Category: Pharmacology & Therapeutics
Keywords: diabetic ketoacidosis, insulin, glargine, DKA (PubMed Search)
Transitioning Diabetic Ketoacidosis (DKA) patients off an insulin infusion can be challenging. If a long-acting insulin, such as glargine or levemir, is not administered at the correct time to provide extended coverage, patients can revert back into DKA.
A prospective, randomized, controlled pilot study in 40 patients evaluated administration of glargine within 2 hours of insulin infusion initiation compared to waiting until the anion gap (AG) had closed.
What they did
What they found
Mean time to closure of AG, mean hospital LOS, incidents of hypoglycemia, rates of ICU admission, and ICU LOS were all similar between the groups.
Application to Clinical Practice
Although just a pilot study (using a convenience sample), early glargine administration seemed to be absorbed adequately (based on time to AG closure) and was not associated with increased risk of hypoglycemia. If confirmed in a larger study, this technique could help optimize care of DKA patients in the ED by eliminating the often-mismanaged transition step later on.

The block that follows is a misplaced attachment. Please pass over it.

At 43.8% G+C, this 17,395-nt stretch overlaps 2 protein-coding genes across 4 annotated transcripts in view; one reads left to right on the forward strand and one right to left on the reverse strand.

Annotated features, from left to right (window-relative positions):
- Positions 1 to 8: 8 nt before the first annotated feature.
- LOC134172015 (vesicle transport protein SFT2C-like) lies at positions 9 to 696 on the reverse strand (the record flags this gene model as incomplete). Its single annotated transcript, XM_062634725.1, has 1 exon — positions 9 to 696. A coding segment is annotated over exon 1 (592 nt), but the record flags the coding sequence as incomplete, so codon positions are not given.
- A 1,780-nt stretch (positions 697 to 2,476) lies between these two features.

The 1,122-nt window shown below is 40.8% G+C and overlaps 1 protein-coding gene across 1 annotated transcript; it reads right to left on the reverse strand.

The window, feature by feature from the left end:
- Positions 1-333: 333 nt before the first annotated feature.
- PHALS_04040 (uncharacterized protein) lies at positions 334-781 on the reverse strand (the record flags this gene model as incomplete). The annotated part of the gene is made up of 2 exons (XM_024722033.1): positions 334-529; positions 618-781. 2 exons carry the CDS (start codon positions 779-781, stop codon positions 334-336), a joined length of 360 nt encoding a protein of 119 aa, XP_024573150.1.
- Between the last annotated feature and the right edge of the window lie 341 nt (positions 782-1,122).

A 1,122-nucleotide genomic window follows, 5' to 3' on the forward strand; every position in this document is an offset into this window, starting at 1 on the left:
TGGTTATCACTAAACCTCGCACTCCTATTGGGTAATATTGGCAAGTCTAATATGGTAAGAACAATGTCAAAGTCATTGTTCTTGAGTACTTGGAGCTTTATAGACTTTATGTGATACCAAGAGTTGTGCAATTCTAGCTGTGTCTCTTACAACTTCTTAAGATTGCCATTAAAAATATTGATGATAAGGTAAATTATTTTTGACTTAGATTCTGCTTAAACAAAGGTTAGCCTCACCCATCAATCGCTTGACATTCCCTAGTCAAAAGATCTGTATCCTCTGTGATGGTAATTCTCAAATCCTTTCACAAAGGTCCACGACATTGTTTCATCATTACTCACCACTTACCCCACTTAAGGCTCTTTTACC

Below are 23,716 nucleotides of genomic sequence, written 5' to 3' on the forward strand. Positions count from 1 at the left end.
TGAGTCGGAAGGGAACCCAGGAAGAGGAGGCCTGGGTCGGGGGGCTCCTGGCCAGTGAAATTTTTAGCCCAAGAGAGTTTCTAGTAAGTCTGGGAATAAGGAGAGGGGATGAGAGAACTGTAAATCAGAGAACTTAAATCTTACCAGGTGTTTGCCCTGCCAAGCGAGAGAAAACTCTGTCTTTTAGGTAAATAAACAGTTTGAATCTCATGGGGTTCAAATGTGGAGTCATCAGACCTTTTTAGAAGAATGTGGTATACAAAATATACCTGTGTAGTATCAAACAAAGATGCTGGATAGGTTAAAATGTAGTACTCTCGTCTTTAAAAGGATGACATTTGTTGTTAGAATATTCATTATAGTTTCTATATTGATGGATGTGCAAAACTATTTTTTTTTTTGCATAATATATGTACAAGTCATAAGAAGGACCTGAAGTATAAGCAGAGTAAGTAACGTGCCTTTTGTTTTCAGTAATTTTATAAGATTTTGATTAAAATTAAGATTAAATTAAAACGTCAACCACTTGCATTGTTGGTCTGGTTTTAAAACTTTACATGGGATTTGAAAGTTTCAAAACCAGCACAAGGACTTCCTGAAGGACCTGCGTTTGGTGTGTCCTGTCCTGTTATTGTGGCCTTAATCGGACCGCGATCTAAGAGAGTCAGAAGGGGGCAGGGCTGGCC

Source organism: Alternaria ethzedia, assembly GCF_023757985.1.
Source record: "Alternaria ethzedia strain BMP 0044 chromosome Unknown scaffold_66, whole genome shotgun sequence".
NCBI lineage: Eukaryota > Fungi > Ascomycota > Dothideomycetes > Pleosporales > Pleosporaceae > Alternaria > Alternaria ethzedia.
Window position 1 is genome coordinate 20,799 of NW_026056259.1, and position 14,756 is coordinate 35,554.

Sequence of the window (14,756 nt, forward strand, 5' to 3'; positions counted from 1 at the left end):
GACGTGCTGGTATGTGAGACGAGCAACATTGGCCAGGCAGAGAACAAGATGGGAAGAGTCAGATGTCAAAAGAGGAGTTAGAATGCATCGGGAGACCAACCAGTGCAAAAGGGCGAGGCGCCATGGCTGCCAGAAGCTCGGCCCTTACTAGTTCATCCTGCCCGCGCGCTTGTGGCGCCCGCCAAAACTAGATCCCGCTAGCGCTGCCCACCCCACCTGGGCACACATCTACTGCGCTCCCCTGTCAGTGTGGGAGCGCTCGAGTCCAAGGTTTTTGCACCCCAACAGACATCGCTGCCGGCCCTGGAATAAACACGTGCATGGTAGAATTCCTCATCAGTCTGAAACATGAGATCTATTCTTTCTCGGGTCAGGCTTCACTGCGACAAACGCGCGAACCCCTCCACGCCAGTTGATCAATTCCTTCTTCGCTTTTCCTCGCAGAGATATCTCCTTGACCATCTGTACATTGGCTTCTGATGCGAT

Doshi P, et al. Prospective randomized trial of insulin glargine in acute management of diabetic ketoacidosis in the emergency department: a pilot study. Acad Emerg Med 2015;22(6):657-62. [PMID 26013711]
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